Trademark vs. Copyright

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Trademark vs. Copyright

Copyrights and Trademarks are important protection devices essential to the growth and success of a business or brand. Without protection your work is free for anyone to use without seeking permission or giving credit. While not protecting your work may result in loss profit, what is sometimes more important to a brand is proper credit.

Not only is it important to protect your work but also to use the proper method of protection. Improper protection will result in the same effect as no protection at all.

  • A copyright is used to protect “original works of art” including literary, musical and artistic. Copyrights protect the form of expression rather than the subject matter of the writing. For example, the description of of a machine could be copyrighted, but this would only prevent others from copying the description; it would not prevent others from writing a description of their own or from making and using the machine.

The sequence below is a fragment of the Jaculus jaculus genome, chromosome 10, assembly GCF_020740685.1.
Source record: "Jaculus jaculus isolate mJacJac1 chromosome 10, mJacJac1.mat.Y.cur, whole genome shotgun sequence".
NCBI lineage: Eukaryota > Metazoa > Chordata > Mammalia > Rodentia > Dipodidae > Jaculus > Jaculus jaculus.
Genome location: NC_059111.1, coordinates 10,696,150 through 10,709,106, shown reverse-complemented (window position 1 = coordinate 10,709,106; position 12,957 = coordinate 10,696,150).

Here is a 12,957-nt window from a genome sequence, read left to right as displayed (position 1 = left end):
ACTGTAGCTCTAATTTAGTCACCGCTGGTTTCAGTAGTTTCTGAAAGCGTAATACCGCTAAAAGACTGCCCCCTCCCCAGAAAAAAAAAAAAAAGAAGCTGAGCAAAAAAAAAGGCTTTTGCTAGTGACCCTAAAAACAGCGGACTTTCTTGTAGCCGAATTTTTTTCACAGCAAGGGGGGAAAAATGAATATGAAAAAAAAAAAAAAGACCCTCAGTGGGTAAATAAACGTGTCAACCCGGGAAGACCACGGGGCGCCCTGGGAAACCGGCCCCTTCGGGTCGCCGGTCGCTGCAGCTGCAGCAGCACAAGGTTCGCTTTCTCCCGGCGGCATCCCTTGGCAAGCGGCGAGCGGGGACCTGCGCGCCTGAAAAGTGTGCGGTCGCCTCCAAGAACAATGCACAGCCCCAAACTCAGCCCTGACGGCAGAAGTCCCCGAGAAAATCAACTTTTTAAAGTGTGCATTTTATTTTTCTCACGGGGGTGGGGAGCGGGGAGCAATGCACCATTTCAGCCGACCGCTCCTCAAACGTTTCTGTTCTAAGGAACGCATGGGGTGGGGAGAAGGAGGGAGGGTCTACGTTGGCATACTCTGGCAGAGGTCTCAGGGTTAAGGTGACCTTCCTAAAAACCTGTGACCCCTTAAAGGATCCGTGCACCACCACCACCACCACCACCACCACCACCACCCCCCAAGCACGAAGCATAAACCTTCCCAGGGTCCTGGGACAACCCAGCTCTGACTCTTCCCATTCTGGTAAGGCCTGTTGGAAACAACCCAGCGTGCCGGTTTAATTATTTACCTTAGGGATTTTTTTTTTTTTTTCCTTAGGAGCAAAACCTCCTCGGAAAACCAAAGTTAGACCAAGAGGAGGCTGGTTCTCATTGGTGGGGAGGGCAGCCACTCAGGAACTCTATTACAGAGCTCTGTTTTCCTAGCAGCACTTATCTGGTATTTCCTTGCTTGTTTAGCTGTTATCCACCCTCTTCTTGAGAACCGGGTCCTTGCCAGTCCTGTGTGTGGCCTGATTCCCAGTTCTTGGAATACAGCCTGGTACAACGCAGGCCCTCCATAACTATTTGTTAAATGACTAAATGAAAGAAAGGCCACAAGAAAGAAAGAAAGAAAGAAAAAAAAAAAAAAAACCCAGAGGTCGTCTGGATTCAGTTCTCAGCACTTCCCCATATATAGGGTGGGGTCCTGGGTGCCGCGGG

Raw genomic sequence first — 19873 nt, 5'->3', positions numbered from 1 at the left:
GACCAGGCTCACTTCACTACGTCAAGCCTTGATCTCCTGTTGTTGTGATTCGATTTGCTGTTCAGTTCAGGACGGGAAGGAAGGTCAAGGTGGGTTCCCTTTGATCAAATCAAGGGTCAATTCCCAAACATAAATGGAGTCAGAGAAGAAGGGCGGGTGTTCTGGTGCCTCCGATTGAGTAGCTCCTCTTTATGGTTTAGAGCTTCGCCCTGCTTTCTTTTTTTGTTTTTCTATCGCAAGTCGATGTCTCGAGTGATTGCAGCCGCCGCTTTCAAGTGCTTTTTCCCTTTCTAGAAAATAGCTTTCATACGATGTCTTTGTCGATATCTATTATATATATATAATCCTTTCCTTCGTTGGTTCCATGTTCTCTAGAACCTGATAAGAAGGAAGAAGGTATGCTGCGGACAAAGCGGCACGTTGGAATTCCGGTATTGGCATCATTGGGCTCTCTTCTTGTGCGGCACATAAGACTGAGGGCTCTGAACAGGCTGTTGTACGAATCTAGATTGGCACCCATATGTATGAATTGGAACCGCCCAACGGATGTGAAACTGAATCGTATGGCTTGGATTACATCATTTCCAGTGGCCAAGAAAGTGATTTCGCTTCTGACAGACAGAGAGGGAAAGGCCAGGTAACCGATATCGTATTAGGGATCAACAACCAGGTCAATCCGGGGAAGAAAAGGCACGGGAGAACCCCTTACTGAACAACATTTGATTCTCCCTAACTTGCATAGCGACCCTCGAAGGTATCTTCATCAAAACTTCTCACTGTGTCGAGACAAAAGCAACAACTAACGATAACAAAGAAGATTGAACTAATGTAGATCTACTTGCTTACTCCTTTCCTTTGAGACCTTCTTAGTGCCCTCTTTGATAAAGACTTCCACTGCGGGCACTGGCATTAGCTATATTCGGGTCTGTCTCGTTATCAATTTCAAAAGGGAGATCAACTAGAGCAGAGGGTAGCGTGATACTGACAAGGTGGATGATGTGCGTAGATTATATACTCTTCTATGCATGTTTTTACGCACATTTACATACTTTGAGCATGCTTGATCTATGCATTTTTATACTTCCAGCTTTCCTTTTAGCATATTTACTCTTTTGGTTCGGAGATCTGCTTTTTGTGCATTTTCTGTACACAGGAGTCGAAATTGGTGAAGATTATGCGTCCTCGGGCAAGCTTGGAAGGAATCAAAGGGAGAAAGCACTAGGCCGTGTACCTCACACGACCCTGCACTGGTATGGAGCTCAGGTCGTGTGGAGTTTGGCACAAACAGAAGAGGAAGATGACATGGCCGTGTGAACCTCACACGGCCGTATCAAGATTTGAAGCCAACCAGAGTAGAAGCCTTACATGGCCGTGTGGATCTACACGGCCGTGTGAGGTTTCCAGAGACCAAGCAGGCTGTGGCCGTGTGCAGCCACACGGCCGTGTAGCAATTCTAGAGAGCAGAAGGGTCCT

• A trademark is a word, name, symbol or device used commercially to identify the source of the goods and distinguish them from others. Trademarks prevent others from using a confusingly similar mark, but not from making similar goods. Apple’s trademark protection is what prevents another company from using an “apple” or anything that closely resembles such on an electronic device. Those companies however, are free to build and create electronics.

Note: This brief summary is in no way intended to be a complete explanation of copyright and trademark – only a simple illustration of the difference between the two. Patents are a totally different beast within itself.

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